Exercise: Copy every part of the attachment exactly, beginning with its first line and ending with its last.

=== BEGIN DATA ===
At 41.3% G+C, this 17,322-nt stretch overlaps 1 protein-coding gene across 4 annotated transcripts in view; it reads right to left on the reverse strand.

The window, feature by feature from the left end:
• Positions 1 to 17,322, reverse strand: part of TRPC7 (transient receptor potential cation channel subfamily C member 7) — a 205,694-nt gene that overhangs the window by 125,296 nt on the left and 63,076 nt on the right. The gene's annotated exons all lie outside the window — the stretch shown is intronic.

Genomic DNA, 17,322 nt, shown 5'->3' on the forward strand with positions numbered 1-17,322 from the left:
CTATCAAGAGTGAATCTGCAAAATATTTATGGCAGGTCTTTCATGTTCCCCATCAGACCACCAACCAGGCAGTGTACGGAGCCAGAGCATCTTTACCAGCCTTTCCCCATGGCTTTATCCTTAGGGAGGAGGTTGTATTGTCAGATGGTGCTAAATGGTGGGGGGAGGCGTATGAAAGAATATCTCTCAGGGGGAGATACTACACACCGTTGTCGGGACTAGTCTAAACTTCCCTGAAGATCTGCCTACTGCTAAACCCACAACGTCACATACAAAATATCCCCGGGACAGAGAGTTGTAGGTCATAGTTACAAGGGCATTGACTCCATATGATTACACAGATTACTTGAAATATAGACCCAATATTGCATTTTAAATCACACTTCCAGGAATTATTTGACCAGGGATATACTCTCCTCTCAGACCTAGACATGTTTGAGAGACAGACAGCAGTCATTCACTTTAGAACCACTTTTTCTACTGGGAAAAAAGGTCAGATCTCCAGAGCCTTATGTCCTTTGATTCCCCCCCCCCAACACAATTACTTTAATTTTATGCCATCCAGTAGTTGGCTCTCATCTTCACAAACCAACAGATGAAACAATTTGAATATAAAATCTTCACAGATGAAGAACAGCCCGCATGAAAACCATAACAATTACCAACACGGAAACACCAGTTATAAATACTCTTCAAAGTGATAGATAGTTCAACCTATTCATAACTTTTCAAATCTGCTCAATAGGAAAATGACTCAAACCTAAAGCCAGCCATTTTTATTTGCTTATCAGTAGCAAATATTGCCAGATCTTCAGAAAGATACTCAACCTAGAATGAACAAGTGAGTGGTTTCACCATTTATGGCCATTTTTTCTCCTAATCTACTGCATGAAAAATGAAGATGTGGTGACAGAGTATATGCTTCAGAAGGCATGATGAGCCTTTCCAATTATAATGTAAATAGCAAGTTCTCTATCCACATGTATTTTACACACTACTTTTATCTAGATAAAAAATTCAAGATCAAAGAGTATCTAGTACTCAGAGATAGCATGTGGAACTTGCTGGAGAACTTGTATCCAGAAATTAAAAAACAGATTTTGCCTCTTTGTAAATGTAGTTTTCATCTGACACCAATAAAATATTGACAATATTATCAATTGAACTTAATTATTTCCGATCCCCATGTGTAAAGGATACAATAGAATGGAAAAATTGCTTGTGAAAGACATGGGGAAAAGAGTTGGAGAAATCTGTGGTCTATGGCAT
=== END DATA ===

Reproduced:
At 41.3% G+C, this 17,322-nt stretch overlaps 1 protein-coding gene across 4 annotated transcripts in view; it reads right to left on the reverse strand.

The window, feature by feature from the left end:
• Positions 1 to 17,322, reverse strand: part of TRPC7 (transient receptor potential cation channel subfamily C member 7) — a 205,694-nt gene that overhangs the window by 125,296 nt on the left and 63,076 nt on the right. The gene's annotated exons all lie outside the window — the stretch shown is intronic.

Genomic DNA, 17,322 nt, shown 5'->3' on the forward strand with positions numbered 1-17,322 from the left:
CTATCAAGAGTGAATCTGCAAAATATTTATGGCAGGTCTTTCATGTTCCCCATCAGACCACCAACCAGGCAGTGTACGGAGCCAGAGCATCTTTACCAGCCTTTCCCCATGGCTTTATCCTTAGGGAGGAGGTTGTATTGTCAGATGGTGCTAAATGGTGGGGGGAGGCGTATGAAAGAATATCTCTCAGGGGGAGATACTACACACCGTTGTCGGGACTAGTCTAAACTTCCCTGAAGATCTGCCTACTGCTAAACCCACAACGTCACATACAAAATATCCCCGGGACAGAGAGTTGTAGGTCATAGTTACAAGGGCATTGACTCCATATGATTACACAGATTACTTGAAATATAGACCCAATATTGCATTTTAAATCACACTTCCAGGAATTATTTGACCAGGGATATACTCTCCTCTCAGACCTAGACATGTTTGAGAGACAGACAGCAGTCATTCACTTTAGAACCACTTTTTCTACTGGGAAAAAAGGTCAGATCTCCAGAGCCTTATGTCCTTTGATTCCCCCCCCCCAACACAATTACTTTAATTTTATGCCATCCAGTAGTTGGCTCTCATCTTCACAAACCAACAGATGAAACAATTTGAATATAAAATCTTCACAGATGAAGAACAGCCCGCATGAAAACCATAACAATTACCAACACGGAAACACCAGTTATAAATACTCTTCAAAGTGATAGATAGTTCAACCTATTCATAACTTTTCAAATCTGCTCAATAGGAAAATGACTCAAACCTAAAGCCAGCCATTTTTATTTGCTTATCAGTAGCAAATATTGCCAGATCTTCAGAAAGATACTCAACCTAGAATGAACAAGTGAGTGGTTTCACCATTTATGGCCATTTTTTCTCCTAATCTACTGCATGAAAAATGAAGATGTGGTGACAGAGTATATGCTTCAGAAGGCATGATGAGCCTTTCCAATTATAATGTAAATAGCAAGTTCTCTATCCACATGTATTTTACACACTACTTTTATCTAGATAAAAAATTCAAGATCAAAGAGTATCTAGTACTCAGAGATAGCATGTGGAACTTGCTGGAGAACTTGTATCCAGAAATTAAAAAACAGATTTTGCCTCTTTGTAAATGTAGTTTTCATCTGACACCAATAAAATATTGACAATATTATCAATTGAACTTAATTATTTCCGATCCCCATGTGTAAAGGATACAATAGAATGGAAAAATTGCTTGTGAAAGACATGGGGAAAAGAGTTGGAGAAATCTGTGGTCTATGGCAT